Despite all the technical glitches with Healthcare.gov and state-run exchanges during open enrollment, a large majority of Americans researching health plan options relied on websites for information, but supplemented their research with other outlets for answers, including brokers and advisers who came out on top with customer satisfaction scores.
See related: Agents write considerable business on ACA exchanges
New data from The Urban Institutes Health Policy Center, released Monday, found that half of adults who obtained information on marketplaces only used a website. And while information on those sites was considered helpful by two-thirds of users, they were found to be not as helpful as other information sources. Instead, 80% found insurance agents and brokers to be very or somewhat helpful, and nearly 75% found any assistance involving a person, other than a call center, to be helpful.
The Urban Institute says that because sources of information other than the website are widely used, it is important these sources not be overlooked in continuing efforts to expand coverage.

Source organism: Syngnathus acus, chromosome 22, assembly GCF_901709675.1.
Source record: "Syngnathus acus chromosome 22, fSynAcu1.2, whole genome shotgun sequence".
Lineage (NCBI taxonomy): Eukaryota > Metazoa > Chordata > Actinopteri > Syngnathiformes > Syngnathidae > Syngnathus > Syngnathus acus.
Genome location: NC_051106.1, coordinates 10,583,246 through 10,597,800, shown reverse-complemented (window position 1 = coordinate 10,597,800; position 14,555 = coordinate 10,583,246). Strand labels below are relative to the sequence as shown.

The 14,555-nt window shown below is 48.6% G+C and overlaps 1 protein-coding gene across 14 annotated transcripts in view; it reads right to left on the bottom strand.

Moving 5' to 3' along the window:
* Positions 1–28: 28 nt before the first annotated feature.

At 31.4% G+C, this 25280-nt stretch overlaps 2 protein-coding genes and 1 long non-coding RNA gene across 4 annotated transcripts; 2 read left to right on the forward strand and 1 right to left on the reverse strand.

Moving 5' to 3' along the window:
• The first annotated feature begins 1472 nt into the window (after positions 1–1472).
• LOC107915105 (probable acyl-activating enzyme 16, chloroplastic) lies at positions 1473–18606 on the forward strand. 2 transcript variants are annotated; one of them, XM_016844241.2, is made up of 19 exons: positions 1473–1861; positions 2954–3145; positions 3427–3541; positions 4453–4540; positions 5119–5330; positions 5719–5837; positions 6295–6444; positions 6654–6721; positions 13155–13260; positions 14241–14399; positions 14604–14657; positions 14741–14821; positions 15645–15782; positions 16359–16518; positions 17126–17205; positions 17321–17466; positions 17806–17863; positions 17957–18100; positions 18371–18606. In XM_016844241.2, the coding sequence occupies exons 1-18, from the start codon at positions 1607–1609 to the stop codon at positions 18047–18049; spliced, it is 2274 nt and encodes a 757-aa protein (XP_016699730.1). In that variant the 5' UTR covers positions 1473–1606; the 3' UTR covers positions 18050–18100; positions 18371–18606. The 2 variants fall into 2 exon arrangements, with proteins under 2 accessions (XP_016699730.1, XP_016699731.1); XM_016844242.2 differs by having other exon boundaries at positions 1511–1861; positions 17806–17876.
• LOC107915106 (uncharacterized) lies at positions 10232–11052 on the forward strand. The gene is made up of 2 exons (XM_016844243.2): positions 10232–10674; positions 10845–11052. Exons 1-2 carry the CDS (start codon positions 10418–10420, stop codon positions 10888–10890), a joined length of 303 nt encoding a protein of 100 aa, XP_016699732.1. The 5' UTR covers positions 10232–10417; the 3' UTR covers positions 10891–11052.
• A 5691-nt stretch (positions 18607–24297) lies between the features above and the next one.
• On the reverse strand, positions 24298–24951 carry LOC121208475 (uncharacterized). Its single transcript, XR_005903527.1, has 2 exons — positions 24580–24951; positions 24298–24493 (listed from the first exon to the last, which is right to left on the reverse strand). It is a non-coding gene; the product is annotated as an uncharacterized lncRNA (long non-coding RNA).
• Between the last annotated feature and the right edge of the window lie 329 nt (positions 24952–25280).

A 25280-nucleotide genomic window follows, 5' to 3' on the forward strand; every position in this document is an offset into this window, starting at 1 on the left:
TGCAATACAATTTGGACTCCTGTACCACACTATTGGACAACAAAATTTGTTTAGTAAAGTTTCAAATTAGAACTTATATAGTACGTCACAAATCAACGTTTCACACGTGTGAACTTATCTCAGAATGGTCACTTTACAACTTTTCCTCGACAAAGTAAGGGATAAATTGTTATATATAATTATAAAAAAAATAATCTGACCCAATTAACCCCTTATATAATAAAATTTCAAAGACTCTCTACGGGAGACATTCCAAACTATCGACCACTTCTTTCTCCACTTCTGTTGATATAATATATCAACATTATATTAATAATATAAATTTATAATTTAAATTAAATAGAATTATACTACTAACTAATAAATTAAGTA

Hispanics and lower-income adults were less likely to use just the websites. Sixty-one percent of Hispanic adults used a website to obtain information compared to more than 81% of white and nonwhite non-Hispanics, according to the research, conducted in March 2014, just before the end of open enrollment.
Hispanics were more likely to use some form of direct assistance (39.8%), including call centers, navigators, and insurance agents and brokers, compared to 30.9% of white non-Hispanics. Those aged 50-64 were twice as likely to use direct assistance as a source of information (43.2% compared to 21.9% of those age 18-34).
People are using multiple sources of information to choose the plan that is right for them, says Katherine Hempstead, who leads coverage issues at the Robert Wood Johnson Foundation, who released the study. Spreading the word about enrolling in insurance coverage is important and challenging, and research into consumer patterns and preferences can help improve the process for the next open enrollment period.
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